My eye doctor says there is possibility that my double vision is caused by one eye trying to help the other. I had lasik surgery in 2003 with monovision. I began having double vision about 4 months ago.
Why would I now have double vision in 2009? Is wearing a single soft contact lens to make the eyes more even the best solution? Was this possiblity of double vision known in 2003? What would you recommend? Why would more surgery be necessary?
Is there double vision with both eyes open? Your tag says monocular double vision.
You probably had a phoria (eyes not aligned when fusion is broken) and with lack of complete fusion, this broke down to a tropia (constant double). You probably can fixed this by wearing a contact lens to make your eyes equal.
Yes, get that contact lens ASAP (hopefully tomorrow). If it eliminates your double vision, consider yourself very lucky and NEVER do monovision again. You should probably have a LASIK touch-up to bring your near vision eye to plano. If your double vision persists with the contact lens, you should schedule an appointment with a strabismus specialist (AKA a pediatric ophthalmologist, but they see adults). Your double vision can be corrected with either prisms or a painless outpatient procedure.
I'm knowledgeable about your condition because I developed double vision after several years of monovision contact lens wear. Dr. B. Kushner at the University of Wisconsin has written a number of papers on this topic. ("Recently acquired diplopia in adults with long-standing strabismus" can be downloaded free.) The double vision can often be reversed in the early stages by eliminating the monovision. (I was badly advised by the doctors I saw and eventually needed surgery to eliminate my double vision.)
Like me, you may have no known history of strabismus as a child. My strab surgeon told me that it's possible to have a misalignment so subtle (called "micro strabismus") that it goes totally unnoticed. Dr. Kushner has written several papers about the tests which should be done before surgical monovision (with LASIK or IOLs) to identify those who are vulnerable to developing double vision. Probably they weren't done in your case.
Yes I have double vision with both eyes open. At the doctor's yesterday, I had the same headache I usually have with double vision. After putting in the contact, double vision did not happen. I was relieved and still concerned that I might now be wearing single contact when I'd had surgery so I wouldn't have to.
Yes, I did have 6 carefree years without contacts. Frustrating having to now have one contact and also glasses to read. Right back where I started- using glasses and contacts. Makes me wonder why have surgery. I am blessed though to be able to see and to read.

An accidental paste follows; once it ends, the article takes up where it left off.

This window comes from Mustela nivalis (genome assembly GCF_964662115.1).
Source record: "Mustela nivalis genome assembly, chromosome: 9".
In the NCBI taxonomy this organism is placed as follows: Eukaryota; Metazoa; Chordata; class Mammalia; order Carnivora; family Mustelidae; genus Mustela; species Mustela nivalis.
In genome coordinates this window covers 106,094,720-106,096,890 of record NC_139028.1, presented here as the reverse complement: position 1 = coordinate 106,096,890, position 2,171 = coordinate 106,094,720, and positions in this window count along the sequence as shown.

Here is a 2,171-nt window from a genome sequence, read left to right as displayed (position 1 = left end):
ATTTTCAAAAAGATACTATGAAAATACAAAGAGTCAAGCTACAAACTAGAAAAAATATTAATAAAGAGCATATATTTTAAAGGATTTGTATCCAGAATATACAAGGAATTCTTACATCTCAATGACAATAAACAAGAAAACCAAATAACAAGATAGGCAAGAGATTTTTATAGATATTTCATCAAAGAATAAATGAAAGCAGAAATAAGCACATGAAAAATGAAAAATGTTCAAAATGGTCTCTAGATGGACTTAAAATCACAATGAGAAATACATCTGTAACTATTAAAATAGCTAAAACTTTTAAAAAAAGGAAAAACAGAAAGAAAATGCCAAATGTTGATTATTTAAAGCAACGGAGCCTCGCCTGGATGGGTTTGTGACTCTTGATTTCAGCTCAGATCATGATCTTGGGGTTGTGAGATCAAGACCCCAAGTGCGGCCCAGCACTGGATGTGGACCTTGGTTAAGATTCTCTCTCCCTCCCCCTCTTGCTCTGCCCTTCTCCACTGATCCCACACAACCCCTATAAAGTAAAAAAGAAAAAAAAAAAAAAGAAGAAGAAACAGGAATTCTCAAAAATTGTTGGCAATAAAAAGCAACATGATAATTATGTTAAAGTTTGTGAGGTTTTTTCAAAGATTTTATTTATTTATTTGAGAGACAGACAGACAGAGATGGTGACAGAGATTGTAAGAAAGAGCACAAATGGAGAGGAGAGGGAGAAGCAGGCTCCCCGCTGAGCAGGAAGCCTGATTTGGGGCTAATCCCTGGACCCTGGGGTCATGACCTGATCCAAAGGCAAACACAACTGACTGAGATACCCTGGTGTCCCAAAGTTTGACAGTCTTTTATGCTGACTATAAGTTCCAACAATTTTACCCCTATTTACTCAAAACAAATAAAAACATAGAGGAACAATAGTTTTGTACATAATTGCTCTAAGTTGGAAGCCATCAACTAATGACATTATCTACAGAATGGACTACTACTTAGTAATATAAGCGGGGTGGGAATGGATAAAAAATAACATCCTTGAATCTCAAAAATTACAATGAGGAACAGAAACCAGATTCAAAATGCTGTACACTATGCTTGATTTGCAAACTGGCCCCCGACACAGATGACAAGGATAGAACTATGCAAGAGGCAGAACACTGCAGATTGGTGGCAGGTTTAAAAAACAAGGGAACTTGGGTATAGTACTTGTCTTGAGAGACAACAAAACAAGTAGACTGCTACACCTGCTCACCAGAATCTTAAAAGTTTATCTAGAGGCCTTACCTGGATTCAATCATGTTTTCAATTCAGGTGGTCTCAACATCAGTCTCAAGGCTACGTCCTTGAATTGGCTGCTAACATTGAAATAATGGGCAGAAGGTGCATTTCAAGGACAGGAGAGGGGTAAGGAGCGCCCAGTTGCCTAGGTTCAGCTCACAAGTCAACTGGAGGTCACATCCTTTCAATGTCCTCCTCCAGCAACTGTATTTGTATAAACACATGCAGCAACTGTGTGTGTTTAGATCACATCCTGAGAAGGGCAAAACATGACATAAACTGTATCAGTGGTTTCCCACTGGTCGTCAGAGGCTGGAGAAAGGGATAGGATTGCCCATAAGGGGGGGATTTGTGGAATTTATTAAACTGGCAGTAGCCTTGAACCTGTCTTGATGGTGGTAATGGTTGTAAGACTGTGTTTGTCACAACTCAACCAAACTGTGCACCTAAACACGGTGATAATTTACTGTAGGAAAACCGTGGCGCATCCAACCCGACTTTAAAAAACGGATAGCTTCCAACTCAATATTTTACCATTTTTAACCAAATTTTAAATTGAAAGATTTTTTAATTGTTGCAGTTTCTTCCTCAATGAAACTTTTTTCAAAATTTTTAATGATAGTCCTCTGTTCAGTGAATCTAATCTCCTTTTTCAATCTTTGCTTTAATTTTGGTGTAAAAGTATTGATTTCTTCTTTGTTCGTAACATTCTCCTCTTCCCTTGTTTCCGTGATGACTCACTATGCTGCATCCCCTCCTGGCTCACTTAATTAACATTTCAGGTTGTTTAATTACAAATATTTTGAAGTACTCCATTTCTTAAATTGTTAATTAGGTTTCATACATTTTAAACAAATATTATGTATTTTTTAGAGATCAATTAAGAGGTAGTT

If you send me a personal message with your email address, I'd be happy to send you a couple of Dr. Kushner's papers. They explain the break-down process to double vision.
I'm very happy to know that your double vision can be reversed. Unfortunately, I believe that you would be risking irreversible (except with prisms or eye muscle surgery) double vision if you continue with monovision. It would probably be best to correct your near eye to plano with a LASIK touch up. That would give you excellent distance vision without correction. If you wanted to avoid glasses, you could get bifocal/multifocal contacts. Just be sure that your contacts have both eyes focusing simultaneously at the same distance. Many of the newer multifocal contacts involve using each eye for different distances.
It was my experience that many eye care professionals (both ophthalmologists and optometrists) were not aware of the potential hazards of monovision for a small percentage of the population. You will probably want to consult an experienced strabismus specialist (rather than accept the advice of an unknown person who posts online.) You can find a lot of links to information by googling combinations like "monovision diplopia," "LASIK diplopia," and "Burton Kushner, M.D." In one paper, Dr. Kushner proposes a screening test which identifies those people who are vulnerable to a breakdown of fusion with monovision. I suspect that neither of us would pass this screening.
It's been more than four years since I stopped doing monovision, but I still miss it. Best wishes.
One more positive point: It sounds like you will be a wonderful candidate for multifocal/accommodating IOLs when you need cataract surgery (or perhaps sooner). There have been significant improvements in these lenses recently, with even better ones on the market in the near future. These IOLs promise excellent vision at all distances--without monovision. You might want to get a personal copy of your eye measurements before LASIK--these measurements might be helpful in calculating the right power for your IOLs.
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